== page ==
The finale begins with Judy out on a run and being overtaken by a young man who shouts back “Keep up grandma”.
Despite only turning forty, Judy is feeling her age! Meanwhile, at Leo’s house, Pam and Tony are busy wrapping the valuables up in newspaper in preparation for the ‘surprise’ party.
It’s obvious that Pam isn’t happy about the party being held in her house. She sees Judy’s family as mad, referring to Judy and her sister Jackie as “Tweedle-Dum and Tweedle-Dee”. Pam’s misgivings about the party do prove slightly correct when Peggy arrives with Judy’s cake. The sound of a smashing crockery as she knocks a box off a table is greeted with a look of despair from Pam.
Meanwhile, Leo is busy searching for a present with his brother Jamie’s help. Being unemployed, Leo is a bit short of cash and his £30 only runs as far as a pair of earrings that wouldn’t look out of place in Pat Butcher’s collection. Leo is disgusted with himself, even more so when he realises that he doesn’t know if Judy’s ears are even pierced.
Soon Judy arrives and Jamie is otherwise distracted by a woman he met previously. It’s clear that Jamie actually really likes this girl even though he would never admit it. Once he’s gone, Judy and Leo begin to chat before Leo actually proposes!
Things don’t go the way he planned though when Judy thinks he’s actually joking. Even though it’s clear to the audience that he’s heartbroken, Leo plays along in that it was a joke before making his excuses and rushing off. On his way out he throws the earrings away.
Once Leo gets home, Pam senses that something is wrong. She is far from sympathetic when she finds out that he proposed to Judy, saying that she’s actually relieved. This relief turns to shock and anger when Leo blurts out that Judy is a transsexual! “Hang on a second? You were about to marry a man in a dress? A forty year old man in a dress?” she says in an attempt to get her head around things.
One thing that’s become clear throughout this first season is that Pam wants the perfect life for her sons. In this respect she is perhaps over-protective of them and this manifests itself in Pam blurting things out before she’s had chance to think. Leo isn’t impressed with her reaction and runs upstairs leaving Tony to state what the audience is dying to say: “Sometimes Pam it’s good to think before you speak!”
While all of this is happening, Judy is obliviously getting ready and telling her mum and sister all about Leo’s ‘joke’ proposal. It soon becomes clear that maybe he wasn’t joking though. Back at Leo’s house and Pam is still trying to get her head around Judy being a transsexual.
Tony has become the straight-talking head of the series with how he’s handled the whole trans thing. He can see that Leo and Judy are happy and he can also see that they are actually well suited together. At the end of the day that’s all that matters and the transgender stuff is just ‘other stuff’.
This heart to heart with Tony causes Pam to see the light slightly and she pays a visit to Judy and that’s all it takes for Pam to accept it. The best way to understand and ultimately accept transition is by talking to someone who’s actually been through the transition experience.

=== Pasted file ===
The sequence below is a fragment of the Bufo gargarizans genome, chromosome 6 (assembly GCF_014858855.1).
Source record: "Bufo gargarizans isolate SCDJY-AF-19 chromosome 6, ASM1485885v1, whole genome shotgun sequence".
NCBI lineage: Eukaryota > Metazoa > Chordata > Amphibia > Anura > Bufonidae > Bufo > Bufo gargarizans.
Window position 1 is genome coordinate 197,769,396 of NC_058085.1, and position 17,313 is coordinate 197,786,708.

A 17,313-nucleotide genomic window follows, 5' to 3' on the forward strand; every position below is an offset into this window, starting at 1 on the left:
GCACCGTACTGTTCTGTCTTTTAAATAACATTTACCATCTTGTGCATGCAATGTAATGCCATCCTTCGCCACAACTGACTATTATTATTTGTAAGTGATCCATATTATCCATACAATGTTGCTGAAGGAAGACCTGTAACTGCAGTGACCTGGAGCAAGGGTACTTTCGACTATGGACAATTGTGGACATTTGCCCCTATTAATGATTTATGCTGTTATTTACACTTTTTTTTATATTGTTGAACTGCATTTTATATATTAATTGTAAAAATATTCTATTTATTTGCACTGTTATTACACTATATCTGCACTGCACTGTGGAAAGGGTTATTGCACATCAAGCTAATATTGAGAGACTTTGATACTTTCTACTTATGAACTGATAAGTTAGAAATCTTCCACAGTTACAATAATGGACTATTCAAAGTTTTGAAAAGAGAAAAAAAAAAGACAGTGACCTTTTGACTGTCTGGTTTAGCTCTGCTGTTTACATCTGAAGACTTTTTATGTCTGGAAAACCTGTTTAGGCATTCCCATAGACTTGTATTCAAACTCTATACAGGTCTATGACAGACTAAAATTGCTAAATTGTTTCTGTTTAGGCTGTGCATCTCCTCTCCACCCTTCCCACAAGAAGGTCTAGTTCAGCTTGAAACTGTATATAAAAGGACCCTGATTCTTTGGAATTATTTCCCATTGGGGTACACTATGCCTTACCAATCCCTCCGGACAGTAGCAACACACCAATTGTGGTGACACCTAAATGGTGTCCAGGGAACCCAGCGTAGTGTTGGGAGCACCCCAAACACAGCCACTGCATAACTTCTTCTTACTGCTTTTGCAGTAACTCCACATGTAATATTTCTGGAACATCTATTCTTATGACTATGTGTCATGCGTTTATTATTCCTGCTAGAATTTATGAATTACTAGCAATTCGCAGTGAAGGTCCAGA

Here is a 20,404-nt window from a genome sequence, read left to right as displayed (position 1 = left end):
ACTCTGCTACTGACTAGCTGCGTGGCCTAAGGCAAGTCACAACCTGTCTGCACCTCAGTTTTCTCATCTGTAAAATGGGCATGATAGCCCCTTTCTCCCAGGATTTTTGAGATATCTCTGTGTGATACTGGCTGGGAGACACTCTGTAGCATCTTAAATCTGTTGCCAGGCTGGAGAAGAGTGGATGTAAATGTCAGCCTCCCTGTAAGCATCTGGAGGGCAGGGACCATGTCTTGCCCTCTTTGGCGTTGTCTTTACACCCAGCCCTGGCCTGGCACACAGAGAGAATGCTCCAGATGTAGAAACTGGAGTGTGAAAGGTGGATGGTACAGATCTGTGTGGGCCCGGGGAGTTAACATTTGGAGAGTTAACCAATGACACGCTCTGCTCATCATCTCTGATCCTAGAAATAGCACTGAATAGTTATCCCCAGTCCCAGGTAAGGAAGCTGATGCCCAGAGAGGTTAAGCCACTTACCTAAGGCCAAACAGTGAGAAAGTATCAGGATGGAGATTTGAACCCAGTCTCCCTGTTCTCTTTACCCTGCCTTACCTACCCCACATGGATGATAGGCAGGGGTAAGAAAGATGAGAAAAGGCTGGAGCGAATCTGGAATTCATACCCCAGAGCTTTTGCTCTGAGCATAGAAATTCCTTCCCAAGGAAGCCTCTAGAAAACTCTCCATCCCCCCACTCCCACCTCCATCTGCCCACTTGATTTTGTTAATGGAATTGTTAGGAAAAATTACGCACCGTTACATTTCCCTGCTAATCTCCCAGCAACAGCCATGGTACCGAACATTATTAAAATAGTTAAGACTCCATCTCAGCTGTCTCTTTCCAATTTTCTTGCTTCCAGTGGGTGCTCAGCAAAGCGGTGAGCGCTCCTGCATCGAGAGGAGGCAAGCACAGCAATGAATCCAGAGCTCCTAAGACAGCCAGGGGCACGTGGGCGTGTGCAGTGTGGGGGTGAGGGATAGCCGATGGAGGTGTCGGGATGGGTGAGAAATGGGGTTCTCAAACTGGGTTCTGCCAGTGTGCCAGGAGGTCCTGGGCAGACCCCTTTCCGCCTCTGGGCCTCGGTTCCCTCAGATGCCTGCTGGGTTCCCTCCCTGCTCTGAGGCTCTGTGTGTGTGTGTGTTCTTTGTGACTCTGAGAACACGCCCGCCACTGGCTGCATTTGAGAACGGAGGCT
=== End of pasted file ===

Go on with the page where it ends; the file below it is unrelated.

By talking to Judy it’s clear that Pam does have the best interests of Leo at heart. “I can learn to live with it, for Leo’s sake” she says as she leaves. It’s another side, a nicer side perhaps, to Pam and it was much needed to prevent her from drifting into stereotype territory.
Another character who has grown as the series has progressed is Jamie, Leo’s brother. At the party he suddenly realises that his chat-up lines are actually no good and he even begins to fall in love. As the party gets into full swing, Leo heads outside to meet Judy who has decided that she doesn’t really fancy the party. She wants to run away for a few days and so her and Leo leave the party to its own devices and drive off into the sunset, or is it?
Although there has been no word on a second season as of writing, it certainly deserves one. While the season ends on a full-stop rather than a cliff-hanger, there is still a feeling that there’s still more story to tell. Will Leo and Judy get married? What will they do about children? How will the families learn to live together?
While not ground-breaking comedy, Boy Meets Girl is ground-breaking television. It’s the first sitcom to focus on trans issues and to also star a trans actress as its main transgender character.
It’s perhaps a little too early to know how influential this will be for future transgender-based television projects, but the hope is that it could be a launch pad for other trans actors within the industry. Just today the BBC announced that Riley Carter Millington will be joining the cast of EastEnders, marking the first time a UK television soap opera has ever had a transgender actor playing a transgender character in a continuing role.
On its own merits Boy Meets Girl did a great job in portraying the realistic struggles faced by many in the trans community. It also showed how these struggles can also affect prospective romantic partners. More heart-warming than laugh out loud funny, it was truly refreshing to watch a comedy that used its comedy to educate.
Aired at 9.30pm on Thursday 8 October 2015 on BBC Two.
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